Tuesday, 13 November 2012

Sad Mums Blog (apparently)

There's an interesting article doing the rounds at the moment on how mothers who write blogs about being a mum are sad, lonely, boring losers who are oppressed by the hand of patriarchy and "duped into thinking the world exists in their tiny, safe, fragrant homes, that life revolves around burps".

The author (who makes pains to differentiate herself from bloggers by calling what she writes "art") bases her juvenile assumptions on the essentially pathetic nature of the mum; the idea that she is powerless, brainless, narrow-minded, self-obsessed and lacking motivation to get a "real job".

Allow me a retort.

One of the main criticisms this author seems to have is that women are staying at home to look after their children (shock! Horror!) and writing blogs. The point about blogging, and particularly blogs that earn money through advertising, is that women who choose to be mothers are no longer isolated, they are liberated by their laptops and able to communicate with other people who have the same worries, concerns, questions, and often, sense of humour. More than that, they are also contributing to their household income and not relying on their husbands to provide the daily bread, whilst raising their children. Never have I read a more anti-feminist argument.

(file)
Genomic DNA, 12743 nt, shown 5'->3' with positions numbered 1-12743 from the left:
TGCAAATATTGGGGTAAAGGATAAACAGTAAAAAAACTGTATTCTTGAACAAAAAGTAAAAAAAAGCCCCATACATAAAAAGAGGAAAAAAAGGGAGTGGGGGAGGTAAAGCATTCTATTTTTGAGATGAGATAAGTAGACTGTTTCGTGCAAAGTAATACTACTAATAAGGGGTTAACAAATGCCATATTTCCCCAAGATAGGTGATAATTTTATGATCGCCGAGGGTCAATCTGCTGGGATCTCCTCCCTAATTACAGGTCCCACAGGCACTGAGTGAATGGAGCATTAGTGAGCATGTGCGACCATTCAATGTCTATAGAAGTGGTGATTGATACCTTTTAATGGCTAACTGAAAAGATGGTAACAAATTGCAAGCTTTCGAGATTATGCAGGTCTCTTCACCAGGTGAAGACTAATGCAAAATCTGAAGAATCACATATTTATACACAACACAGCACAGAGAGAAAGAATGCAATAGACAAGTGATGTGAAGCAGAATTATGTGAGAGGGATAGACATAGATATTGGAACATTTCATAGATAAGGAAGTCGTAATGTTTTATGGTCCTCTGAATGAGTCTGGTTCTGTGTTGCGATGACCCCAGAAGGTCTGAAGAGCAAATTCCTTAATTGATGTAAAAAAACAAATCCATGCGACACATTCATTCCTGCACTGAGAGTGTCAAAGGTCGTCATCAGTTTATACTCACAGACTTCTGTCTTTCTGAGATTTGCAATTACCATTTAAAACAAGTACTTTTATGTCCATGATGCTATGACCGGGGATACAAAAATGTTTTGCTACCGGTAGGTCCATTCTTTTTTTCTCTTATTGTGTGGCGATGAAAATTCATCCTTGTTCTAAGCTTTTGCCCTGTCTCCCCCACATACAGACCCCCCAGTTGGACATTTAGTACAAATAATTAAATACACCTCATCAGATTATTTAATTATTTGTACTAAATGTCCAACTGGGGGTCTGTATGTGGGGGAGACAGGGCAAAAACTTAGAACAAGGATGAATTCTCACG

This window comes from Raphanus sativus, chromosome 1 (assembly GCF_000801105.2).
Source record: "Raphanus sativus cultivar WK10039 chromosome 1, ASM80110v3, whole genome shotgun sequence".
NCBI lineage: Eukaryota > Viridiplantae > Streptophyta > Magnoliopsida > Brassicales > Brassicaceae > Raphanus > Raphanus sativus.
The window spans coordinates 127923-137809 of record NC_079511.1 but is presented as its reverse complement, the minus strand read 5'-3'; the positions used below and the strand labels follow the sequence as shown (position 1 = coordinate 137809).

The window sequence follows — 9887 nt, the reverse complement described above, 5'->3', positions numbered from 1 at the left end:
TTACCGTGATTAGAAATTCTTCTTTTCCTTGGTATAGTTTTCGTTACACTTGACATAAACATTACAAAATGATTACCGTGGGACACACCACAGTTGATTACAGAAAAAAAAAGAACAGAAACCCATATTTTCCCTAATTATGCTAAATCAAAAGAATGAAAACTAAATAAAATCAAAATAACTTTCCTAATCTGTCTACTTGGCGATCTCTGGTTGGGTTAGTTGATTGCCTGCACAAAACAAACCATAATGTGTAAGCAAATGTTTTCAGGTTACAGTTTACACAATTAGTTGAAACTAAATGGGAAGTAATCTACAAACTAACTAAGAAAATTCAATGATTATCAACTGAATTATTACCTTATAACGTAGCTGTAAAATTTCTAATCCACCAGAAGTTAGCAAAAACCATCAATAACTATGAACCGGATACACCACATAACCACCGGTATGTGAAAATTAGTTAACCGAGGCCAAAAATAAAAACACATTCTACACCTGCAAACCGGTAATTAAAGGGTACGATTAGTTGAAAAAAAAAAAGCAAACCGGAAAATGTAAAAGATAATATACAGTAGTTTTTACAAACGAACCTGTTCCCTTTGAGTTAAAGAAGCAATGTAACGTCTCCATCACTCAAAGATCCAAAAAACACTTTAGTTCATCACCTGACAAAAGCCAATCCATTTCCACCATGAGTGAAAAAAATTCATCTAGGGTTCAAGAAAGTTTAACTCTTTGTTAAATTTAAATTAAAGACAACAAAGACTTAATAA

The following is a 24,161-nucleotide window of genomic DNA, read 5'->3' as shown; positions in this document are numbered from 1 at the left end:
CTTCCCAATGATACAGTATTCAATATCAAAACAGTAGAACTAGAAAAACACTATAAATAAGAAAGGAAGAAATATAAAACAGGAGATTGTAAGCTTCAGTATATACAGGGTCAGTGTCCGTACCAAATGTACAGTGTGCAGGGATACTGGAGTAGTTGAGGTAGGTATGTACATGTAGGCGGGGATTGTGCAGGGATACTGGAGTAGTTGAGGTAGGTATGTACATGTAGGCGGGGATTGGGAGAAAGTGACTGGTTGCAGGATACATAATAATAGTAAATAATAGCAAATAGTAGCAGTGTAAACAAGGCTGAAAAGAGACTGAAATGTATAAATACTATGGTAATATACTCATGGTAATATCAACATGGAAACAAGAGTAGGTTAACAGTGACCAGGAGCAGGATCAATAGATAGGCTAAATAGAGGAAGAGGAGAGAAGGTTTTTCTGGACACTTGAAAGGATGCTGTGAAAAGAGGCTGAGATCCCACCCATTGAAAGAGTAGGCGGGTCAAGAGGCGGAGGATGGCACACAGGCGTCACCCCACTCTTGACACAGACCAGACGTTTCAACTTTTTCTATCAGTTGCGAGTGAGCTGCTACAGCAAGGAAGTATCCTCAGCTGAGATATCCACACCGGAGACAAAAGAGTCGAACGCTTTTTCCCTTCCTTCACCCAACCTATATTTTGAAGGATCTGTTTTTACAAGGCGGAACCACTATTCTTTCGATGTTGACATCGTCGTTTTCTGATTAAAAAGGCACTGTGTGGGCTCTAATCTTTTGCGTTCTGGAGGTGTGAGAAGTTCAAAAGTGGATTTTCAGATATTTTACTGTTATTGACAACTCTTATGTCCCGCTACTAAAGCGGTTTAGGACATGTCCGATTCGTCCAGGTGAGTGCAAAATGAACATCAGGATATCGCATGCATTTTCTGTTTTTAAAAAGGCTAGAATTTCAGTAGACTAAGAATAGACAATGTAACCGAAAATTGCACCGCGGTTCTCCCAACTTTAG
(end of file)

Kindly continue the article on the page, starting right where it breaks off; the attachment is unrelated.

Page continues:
What really gets my goat is this idea that mothers are a different species. We (if I can speak on behalf of mothers everywhere) are the same ambitious, energetic, spirited women we were before we had children. We've just had this monumental life change and sometimes feel the need to reach out to others in the same situation and say "this is crazy, huh?". I can't tell you (or if you're reading this maybe I don't need to) how reassuring it feels to discover that you're not alone. If you're not the type of person to rock up to a playgroup, plonk yourself down and tell the other mums that you're their new friend, having children can be an isolating and incredibly lonely experience. Reading the experiences of others, and perhaps writing about your own, is a way to feel connected and engaged with the world.

Of course blogs written by mums are going to talk about burps and colic and sleep patterns and breastfeeding: all the things I'm sure seem pathetically dull and insignificant to non-parents. But trust me, when you've had 2 hours' sleep in the last 48 and every time your baby cries it feels like someone is taking a cheesegrater to your eyeballs, finding a tip online on getting them to sleep for a few hours feels like you've just discovered the holy grail. These things are important. They are what our lives as parents revolve around, and yes; we are also aware of climate change, immigration and political unrest because we are the same people we were before!!!

I purposely haven't commented on the article itself as provoking a response is clearly the aim of the piece. And after all, I'm just a sad mum writing rubbish about nappies and tantrums; what do I know?

Read the original article here: http://www.dailymail.co.uk/debate/article-2231184/Free-You-blogging-mums-wear-Burkas.html#ixzz2C5u0rZ00

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